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Saturday, Apr 17, 2021

China quiet on US election but state media directs attention to chaos

China quiet on US election but state media directs attention to chaos

Focus has been on conflict and controversy, including footage on CCTV of Trump supporters trying to break into a polling station.

While Beijing has tiptoed around the subject of the US election and the ongoing vote count, some Chinese observers and state media have not been shy about speaking their minds.

On China’s heavily censored internet, much attention has been given to possible chaos in US society after President Donald Trump threatened to ask the Supreme Court to stop vote counting in states where Democratic contender Joe Biden could gain an edge.

In a video post, Shen Yi, an international politics professor at Fudan University, said the US had changed so much that its founding fathers would be disappointed.

“The founding fathers of the United States certainly did not hope the US would end up as it is today when they set up the system,” said Shen in the video posted on nationalistic media outlet guancha.cn.

“Is there anything wrong with the operation of the system?” he asked. “Can we just blame Trump or a few politicians for that?”

Shen’s remarks reflect much of the online discussion in China on the 2020 presidential race. Coverage of the election has been limited in Chinese media, but it has focused heavily on conflict and distress in American society, especially in state media reports.

On Thursday, as votes were still being counted in key battleground states including Pennsylvania and Georgia, state broadcaster CCTV reported that there had been a surge on election day in the number of Americans searching the internet for information on how to emigrate to Canada.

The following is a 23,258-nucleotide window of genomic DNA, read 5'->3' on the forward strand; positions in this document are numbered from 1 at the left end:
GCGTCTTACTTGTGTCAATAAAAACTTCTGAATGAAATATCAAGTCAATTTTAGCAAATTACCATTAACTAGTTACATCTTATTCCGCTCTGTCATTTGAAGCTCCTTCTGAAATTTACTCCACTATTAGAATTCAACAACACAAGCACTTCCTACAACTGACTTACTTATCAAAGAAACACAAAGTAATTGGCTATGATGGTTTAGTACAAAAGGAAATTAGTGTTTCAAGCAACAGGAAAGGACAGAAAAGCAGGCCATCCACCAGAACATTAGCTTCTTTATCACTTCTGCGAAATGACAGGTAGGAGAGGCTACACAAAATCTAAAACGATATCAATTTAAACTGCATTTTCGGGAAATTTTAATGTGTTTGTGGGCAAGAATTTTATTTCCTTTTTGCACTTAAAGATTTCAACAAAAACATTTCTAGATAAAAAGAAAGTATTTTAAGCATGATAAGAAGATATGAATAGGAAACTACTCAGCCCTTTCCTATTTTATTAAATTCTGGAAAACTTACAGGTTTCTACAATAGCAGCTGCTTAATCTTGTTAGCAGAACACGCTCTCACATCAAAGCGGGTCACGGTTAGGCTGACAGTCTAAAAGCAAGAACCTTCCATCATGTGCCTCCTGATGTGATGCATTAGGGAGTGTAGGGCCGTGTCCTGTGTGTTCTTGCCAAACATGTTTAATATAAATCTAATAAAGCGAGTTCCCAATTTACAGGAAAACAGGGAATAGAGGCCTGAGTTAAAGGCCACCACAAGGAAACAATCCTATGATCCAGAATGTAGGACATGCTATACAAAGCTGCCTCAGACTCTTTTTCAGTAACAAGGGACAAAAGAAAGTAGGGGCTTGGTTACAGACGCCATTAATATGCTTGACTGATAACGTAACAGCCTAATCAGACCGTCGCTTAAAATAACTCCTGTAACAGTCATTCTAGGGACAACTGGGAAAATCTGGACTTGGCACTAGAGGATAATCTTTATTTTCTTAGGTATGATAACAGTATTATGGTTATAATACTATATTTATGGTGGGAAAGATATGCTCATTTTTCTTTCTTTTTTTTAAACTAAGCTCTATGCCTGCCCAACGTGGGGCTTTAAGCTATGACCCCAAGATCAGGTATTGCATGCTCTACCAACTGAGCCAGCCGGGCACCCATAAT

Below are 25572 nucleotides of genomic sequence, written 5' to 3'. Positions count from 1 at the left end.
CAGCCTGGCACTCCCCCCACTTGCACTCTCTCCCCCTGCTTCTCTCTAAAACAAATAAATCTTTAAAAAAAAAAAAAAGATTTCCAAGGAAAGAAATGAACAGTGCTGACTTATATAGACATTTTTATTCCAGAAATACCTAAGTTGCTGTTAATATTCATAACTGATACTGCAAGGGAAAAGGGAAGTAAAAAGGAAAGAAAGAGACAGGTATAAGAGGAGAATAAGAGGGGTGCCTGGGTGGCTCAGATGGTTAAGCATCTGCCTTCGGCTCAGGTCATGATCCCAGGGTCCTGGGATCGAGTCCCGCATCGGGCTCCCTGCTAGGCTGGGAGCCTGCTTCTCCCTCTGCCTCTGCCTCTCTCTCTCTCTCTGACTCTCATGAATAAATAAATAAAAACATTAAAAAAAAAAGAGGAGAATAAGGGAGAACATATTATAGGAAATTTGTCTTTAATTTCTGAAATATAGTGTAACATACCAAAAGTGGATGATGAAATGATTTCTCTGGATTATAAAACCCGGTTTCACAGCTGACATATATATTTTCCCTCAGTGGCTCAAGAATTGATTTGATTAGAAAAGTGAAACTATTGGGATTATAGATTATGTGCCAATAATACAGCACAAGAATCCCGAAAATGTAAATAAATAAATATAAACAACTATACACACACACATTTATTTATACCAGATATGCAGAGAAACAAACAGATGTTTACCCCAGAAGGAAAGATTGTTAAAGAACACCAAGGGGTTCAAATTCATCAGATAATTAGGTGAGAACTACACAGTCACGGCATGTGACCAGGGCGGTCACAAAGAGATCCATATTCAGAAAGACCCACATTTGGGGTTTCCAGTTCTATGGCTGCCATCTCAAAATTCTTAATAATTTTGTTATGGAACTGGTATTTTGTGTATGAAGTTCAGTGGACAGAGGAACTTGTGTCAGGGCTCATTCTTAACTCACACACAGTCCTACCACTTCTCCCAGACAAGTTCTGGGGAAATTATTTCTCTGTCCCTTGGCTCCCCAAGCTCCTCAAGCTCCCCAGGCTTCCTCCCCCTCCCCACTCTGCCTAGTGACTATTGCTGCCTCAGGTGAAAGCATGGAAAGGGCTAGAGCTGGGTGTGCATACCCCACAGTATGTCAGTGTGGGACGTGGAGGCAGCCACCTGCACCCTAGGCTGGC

Citing data from Google trends, the broadcaster reported that searches for “move to Canada” had risen 700 per cent on November 3 because of concerns about racism and political polarisation.

Later in the day, CCTV aired footage of attempts by Trump supporters to break into a polling station in Detroit, a Democratic stronghold in the battleground state of Michigan which Biden won. They were heard chanting “stop the count, stop the count” in the footage. A caption on the screen read: “Multiple spots in the US have fallen into chaos.”

Meanwhile, a commentary published by state-run Shanghai newspaper Xinmin Evening News said the election results would not be known for a while, and the wrangling had only just begun.

“There will be huge controversy around the large number of mail-in votes. The election has sown the seeds of conflict in American politics and society,” it said.

Dramatic episodes in the US election have also gained traction on Weibo, China’s version of Twitter.

That includes searches for the Trump campaign team requesting a recount of votes in Wisconsin, a swing state Biden successfully flipped, narrowing Trump’s path to re-election. The hashtag had racked up more than 1 billion views by Thursday night.

Also among the trending topics was the Trump campaign lawsuit to stop vote counting in Pennsylvania, another swing state where Trump may lose his lead as more mail-in ballots are counted.

On social media, comments have been polarised and echo partisan debates in the US, with people divided over who to support and whether Chinese should even be following a US election.

“A lot of smart, educated people around me have split into two camps [for Trump or Biden],” one Weibo user wrote. “They each see the other side as senseless in supporting the other candidate.”

A significant number of comments have ridiculed election dramas.

“News about the US election should be placed under entertainment,” another Weibo user commented, using the hashtag for Trump’s lawsuit in Pennsylvania.

But for pro-democracy academics such as Xu Zhangrun, a former professor at Tsinghua University and a vocal critic of Beijing, the election is a strong sign of an open society.

“It’s a reality show on democracy and a modern way of political life. It’s both enlightening and educational for people in our country,” Xu told the South China Morning Post.

“Behind partisanship lies the different ideas to govern, but it’s done through a fair and open competition and an invitation for the people to participate.”


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